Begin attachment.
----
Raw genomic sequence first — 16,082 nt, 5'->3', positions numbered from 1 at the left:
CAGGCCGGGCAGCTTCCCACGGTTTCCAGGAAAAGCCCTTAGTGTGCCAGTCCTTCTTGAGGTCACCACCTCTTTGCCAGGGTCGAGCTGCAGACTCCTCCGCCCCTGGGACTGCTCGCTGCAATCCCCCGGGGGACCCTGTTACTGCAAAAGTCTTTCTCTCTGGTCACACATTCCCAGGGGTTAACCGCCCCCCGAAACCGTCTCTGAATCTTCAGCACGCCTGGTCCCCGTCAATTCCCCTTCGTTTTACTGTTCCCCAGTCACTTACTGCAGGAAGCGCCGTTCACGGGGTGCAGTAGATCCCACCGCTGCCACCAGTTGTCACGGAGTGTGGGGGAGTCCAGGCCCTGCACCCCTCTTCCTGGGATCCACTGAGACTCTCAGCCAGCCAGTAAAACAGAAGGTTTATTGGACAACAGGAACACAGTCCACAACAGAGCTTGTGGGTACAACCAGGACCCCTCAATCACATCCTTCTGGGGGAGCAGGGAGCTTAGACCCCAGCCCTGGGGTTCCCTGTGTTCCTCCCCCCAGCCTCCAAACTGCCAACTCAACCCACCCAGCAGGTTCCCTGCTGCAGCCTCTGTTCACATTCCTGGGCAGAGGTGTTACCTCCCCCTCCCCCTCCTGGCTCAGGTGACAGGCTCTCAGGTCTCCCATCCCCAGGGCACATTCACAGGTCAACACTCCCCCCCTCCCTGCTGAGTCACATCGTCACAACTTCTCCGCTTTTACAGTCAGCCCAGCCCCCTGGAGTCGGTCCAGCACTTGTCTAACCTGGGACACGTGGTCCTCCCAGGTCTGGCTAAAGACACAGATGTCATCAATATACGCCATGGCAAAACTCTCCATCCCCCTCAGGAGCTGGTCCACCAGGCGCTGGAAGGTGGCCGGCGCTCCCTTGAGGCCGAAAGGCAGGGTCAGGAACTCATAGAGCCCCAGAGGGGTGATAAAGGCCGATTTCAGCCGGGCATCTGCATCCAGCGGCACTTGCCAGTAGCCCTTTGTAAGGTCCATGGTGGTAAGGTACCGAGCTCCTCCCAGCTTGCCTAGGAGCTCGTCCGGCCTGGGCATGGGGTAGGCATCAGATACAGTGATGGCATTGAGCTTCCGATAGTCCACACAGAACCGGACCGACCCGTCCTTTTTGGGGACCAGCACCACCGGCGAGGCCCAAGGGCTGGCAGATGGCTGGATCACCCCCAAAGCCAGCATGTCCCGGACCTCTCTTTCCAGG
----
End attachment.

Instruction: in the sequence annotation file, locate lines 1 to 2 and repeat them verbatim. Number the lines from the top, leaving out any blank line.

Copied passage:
Raw genomic sequence first — 16,082 nt, 5'->3', positions numbered from 1 at the left:
CAGGCCGGGCAGCTTCCCACGGTTTCCAGGAAAAGCCCTTAGTGTGCCAGTCCTTCTTGAGGTCACCACCTCTTTGCCAGGGTCGAGCTGCAGACTCCTCCGCCCCTGGGACTGCTCGCTGCAATCCCCCGGGGGACCCTGTTACTGCAAAAGTCTTTCTCTCTGGTCACACATTCCCAGGGGTTAACCGCCCCCCGAAACCGTCTCTGAATCTTCAGCACGCCTGGTCCCCGTCAATTCCCCTTCGTTTTACTGTTCCCCAGTCACTTACTGCAGGAAGCGCCGTTCACGGGGTGCAGTAGATCCCACCGCTGCCACCAGTTGTCACGGAGTGTGGGGGAGTCCAGGCCCTGCACCCCTCTTCCTGGGATCCACTGAGACTCTCAGCCAGCCAGTAAAACAGAAGGTTTATTGGACAACAGGAACACAGTCCACAACAGAGCTTGTGGGTACAACCAGGACCCCTCAATCACATCCTTCTGGGGGAGCAGGGAGCTTAGACCCCAGCCCTGGGGTTCCCTGTGTTCCTCCCCCCAGCCTCCAAACTGCCAACTCAACCCACCCAGCAGGTTCCCTGCTGCAGCCTCTGTTCACATTCCTGGGCAGAGGTGTTACCTCCCCCTCCCCCTCCTGGCTCAGGTGACAGGCTCTCAGGTCTCCCATCCCCAGGGCACATTCACAGGTCAACACTCCCCCCCTCCCTGCTGAGTCACATCGTCACAACTTCTCCGCTTTTACAGTCAGCCCAGCCCCCTGGAGTCGGTCCAGCACTTGTCTAACCTGGGACACGTGGTCCTCCCAGGTCTGGCTAAAGACACAGATGTCATCAATATACGCCATGGCAAAACTCTCCATCCCCCTCAGGAGCTGGTCCACCAGGCGCTGGAAGGTGGCCGGCGCTCCCTTGAGGCCGAAAGGCAGGGTCAGGAACTCATAGAGCCCCAGAGGGGTGATAAAGGCCGATTTCAGCCGGGCATCTGCATCCAGCGGCACTTGCCAGTAGCCCTTTGTAAGGTCCATGGTGGTAAGGTACCGAGCTCCTCCCAGCTTGCCTAGGAGCTCGTCCGGCCTGGGCATGGGGTAGGCATCAGATACAGTGATGGCATTGAGCTTCCGATAGTCCACACAGAACCGGACCGACCCGTCCTTTTTGGGGACCAGCACCACCGGCGAGGCCCAAGGGCTGGCAGATGGCTGGATCACCCCCAAAGCCAGCATGTCCCGGACCTCTCTTTCCAGG